# How is this circuit for level converting (5V<>3.3V) working?

Does anybody know, how is this circuit exactly working? It is level converter between 5V and 3.3V logic and it is bi-directional.

I have some theory, but I am not sure with it (I never worked with MOSFET before). And what is that diode for?

I take this image from SparkFun's datasheet (level converter).

• Sorry for this question. It was easy to google the answer. I found this document — Level shifting techniques in I2C-bus design (PDF) which describes this circuit in section 2.1.1, page 4. And it seems, I cannot answer my own question, because I have small reputation. Oct 1, 2011 at 15:20
• Check if you can answer your question now. You probably are able. I am trying to find that restriction in the list. Oct 1, 2011 at 16:26
• It say "users with less than 100 reputation can't answer their own question for 8 hours after asking". So I'll answer this question later. Oct 1, 2011 at 18:05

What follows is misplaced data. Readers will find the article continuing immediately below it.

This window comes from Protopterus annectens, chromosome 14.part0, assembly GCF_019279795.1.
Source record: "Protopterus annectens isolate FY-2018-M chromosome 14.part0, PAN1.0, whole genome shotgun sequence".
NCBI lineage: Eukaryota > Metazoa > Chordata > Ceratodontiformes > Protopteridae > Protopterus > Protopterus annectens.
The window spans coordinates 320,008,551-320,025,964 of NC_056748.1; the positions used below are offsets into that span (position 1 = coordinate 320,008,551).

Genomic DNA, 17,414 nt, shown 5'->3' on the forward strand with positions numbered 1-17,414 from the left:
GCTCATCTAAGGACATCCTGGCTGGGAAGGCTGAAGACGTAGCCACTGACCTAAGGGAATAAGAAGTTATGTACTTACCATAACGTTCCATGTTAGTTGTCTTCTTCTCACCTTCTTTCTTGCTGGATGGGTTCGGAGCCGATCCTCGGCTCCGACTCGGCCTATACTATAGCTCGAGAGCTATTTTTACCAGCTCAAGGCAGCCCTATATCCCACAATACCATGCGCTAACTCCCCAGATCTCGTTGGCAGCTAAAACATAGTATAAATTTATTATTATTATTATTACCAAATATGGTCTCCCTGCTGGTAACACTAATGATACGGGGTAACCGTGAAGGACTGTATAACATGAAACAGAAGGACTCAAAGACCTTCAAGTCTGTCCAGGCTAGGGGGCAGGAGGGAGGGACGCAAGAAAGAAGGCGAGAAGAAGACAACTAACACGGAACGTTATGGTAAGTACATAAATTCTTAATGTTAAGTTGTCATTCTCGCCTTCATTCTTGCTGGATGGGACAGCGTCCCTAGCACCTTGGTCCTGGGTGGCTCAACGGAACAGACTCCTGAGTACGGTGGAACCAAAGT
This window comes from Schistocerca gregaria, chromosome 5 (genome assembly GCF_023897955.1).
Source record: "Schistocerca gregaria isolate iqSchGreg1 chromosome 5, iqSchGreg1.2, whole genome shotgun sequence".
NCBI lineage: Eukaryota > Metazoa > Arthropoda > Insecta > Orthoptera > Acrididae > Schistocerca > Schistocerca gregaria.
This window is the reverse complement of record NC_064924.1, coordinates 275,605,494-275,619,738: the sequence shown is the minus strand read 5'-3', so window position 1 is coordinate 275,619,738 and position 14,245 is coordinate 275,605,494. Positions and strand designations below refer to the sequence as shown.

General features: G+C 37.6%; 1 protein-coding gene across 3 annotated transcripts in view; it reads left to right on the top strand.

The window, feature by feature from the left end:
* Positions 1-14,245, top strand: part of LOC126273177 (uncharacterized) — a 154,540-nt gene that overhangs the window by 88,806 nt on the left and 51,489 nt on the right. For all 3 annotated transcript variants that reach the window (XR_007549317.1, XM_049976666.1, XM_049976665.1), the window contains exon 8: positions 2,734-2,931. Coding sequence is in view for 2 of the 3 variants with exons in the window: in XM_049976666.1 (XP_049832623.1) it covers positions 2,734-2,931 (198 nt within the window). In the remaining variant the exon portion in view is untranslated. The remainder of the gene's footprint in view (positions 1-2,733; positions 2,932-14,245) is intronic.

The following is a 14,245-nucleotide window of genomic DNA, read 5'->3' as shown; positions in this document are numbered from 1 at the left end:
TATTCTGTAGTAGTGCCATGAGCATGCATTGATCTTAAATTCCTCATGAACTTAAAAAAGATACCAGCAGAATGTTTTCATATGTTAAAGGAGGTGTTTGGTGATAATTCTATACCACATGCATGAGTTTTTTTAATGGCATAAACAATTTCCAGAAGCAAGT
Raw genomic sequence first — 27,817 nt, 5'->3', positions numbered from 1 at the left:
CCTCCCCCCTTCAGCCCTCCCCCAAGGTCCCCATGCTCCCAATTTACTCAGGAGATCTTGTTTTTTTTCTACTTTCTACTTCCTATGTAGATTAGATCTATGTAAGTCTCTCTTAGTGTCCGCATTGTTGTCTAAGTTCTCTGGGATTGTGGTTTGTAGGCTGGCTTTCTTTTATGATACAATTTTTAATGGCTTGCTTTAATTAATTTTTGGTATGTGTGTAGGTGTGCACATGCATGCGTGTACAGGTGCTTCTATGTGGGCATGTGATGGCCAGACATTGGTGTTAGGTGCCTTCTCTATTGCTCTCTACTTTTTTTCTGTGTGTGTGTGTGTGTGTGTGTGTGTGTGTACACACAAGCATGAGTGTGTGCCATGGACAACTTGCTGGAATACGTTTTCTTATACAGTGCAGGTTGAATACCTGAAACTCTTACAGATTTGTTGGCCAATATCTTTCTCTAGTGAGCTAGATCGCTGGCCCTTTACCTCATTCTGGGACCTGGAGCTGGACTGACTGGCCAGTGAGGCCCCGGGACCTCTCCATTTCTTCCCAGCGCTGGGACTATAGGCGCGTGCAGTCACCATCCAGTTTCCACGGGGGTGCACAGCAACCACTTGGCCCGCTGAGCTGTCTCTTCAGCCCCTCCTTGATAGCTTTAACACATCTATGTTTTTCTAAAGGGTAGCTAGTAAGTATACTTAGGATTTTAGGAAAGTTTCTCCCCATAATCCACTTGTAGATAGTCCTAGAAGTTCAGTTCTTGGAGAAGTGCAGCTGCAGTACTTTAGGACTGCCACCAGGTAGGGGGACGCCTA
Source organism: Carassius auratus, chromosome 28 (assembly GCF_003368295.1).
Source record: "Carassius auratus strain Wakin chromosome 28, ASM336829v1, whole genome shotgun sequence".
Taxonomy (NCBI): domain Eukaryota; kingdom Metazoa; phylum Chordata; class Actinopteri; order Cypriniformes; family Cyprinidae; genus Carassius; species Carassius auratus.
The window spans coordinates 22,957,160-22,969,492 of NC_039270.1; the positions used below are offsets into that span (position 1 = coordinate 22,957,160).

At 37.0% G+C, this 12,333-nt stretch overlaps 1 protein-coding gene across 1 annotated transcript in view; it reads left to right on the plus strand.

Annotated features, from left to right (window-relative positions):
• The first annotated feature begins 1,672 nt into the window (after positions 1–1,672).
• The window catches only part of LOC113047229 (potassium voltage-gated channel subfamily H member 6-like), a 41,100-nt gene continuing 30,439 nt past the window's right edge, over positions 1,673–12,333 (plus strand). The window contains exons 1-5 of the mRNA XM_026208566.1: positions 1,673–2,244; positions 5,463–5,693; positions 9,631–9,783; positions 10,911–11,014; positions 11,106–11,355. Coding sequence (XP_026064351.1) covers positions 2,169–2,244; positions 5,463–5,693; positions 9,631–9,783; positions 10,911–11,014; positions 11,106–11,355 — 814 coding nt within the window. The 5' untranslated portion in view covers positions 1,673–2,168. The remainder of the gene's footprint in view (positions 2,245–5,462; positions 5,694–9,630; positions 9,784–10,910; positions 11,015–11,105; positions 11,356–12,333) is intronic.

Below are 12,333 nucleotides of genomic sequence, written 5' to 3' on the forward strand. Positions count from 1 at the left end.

• Okay, A time delay I can understand for users that do not know the system yet. Please take the time to answer it when you can! Oct 1, 2011 at 18:28

## 1 Answer

When no device is pulling down the line, the "left side" (with lower voltage) is in high state by pull-up resistor. The voltage between the gate and the source is below the threshold voltage and MOSFET isn't conducting. So the "right side" (with higher voltage) is pulled up by pull-up resistor too.

When the "left side" pulls down the line to a low state, the voltage between the source and the gate rises above the threshold and MOSFET starts to conduct. So the "right side" is then pulled down to a low state via the conducting MOSFET.

When the "right side" pulls down the line, the diode between the drain and the gate connects the "left site" to low state, causing the MOSFET to conduct, so both sides are pulled low to the same voltage level.

More detailed description is in Level shifting techniques in I2C-bus design (PDF) in section 2.1.1, page 4.

If I made some mistakes, feel free to correct me.

• Can you summarize it here? Oct 3, 2011 at 19:40
• Done. I edited my answer. Oct 4, 2011 at 9:16